“The city attorney did not properly file the objection so the court did not rule on it. The motion for consideration was not because defendants forced the city to do so, it was because the objection to the order was not filed properly by the city.”
In either case, Sikkel’s action forced the city to motion for a reconsideration, which was granted by Allegan County 48th Circuit Court Judge Margaret Bakker on April 17.
Bakker ordered “that plaintiff’s motion to hold defendant in contempt is adjourned until June 12, 2017” and “that defendant shall complete the work required by the order of this court dated August 20, 2015 by May 31, 2017.”
Finally, city officials contend Tower Marine drastically deviated from previously agreed upon plans with the city regarding drainage work.
Tower Marine and Top Grade’s recent plan has not been designed by an engineer and is approximately three times more expensive than the previous drainage solution proposed by the city engineer, Prein & Newhof, and Tower Marine engineer (Nederveld), according Douglas City Attorney Philip A. Erickson of Plunkett & Cooney.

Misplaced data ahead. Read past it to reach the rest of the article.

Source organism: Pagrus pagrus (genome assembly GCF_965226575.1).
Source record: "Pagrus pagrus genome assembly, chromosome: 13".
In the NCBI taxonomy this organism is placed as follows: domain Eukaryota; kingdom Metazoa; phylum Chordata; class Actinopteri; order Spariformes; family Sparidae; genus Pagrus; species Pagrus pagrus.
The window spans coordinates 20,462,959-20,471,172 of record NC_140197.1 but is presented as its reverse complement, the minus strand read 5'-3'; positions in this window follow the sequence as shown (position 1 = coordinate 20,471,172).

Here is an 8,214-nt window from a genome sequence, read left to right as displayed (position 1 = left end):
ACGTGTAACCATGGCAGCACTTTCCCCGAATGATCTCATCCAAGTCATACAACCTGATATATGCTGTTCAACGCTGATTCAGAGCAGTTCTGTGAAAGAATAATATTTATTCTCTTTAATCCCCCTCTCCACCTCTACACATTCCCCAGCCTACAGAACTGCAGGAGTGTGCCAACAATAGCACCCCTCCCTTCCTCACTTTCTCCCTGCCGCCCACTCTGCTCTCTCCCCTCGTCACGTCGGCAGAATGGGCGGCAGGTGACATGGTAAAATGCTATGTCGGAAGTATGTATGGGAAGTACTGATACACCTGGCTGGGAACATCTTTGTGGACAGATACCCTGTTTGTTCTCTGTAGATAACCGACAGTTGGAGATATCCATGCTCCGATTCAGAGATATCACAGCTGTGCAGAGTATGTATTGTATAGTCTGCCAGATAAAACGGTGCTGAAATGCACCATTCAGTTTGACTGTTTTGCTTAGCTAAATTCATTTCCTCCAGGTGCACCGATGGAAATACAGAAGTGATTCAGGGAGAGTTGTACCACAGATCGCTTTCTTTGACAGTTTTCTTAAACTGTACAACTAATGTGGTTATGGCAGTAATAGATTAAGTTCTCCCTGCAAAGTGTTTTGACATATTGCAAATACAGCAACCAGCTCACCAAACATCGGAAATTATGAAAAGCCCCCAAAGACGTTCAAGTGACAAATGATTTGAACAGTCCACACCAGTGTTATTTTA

About this, Sikkel said: “The court order requires the city to design and install any needed infrastructure at the site.
“The city has failed to do so. There was a need to install a drain extension which the city refused to do. This was holding up completion of the project.
“The city proposed installing a short extension pipe which would drain in the middle of Mr. Peterson’s parking lot into a small swale. The city’s engineer said this would be temporary and that a permanent connection to Lake Kalamazoo would be needed at some point.
“The city refused to install the pipe and refused to install the permanent solution recommended by their engineer, despite repeated requests by us for them to do so.
“To keep the project moving along, my client (Peterson/Tower Marine) ultimately had to perform this work. Mr. Peterson’s engineers informed him that the permanent solution proposed by the city’s engineer would be significantly more expensive than an alternative design. My client’s engineer designed a more cost effective solution, which my client’s contractor recently constructed,” wrote Sikkel.
At Monday’s meeting, the Douglas City Council passed a resolution asking LeFevere and Erickson to provide Tower Marine with the city’s position: oppose the marina’s recent actions and request corrective action, for example, reduce the wetland impact or designate a different area as wetland.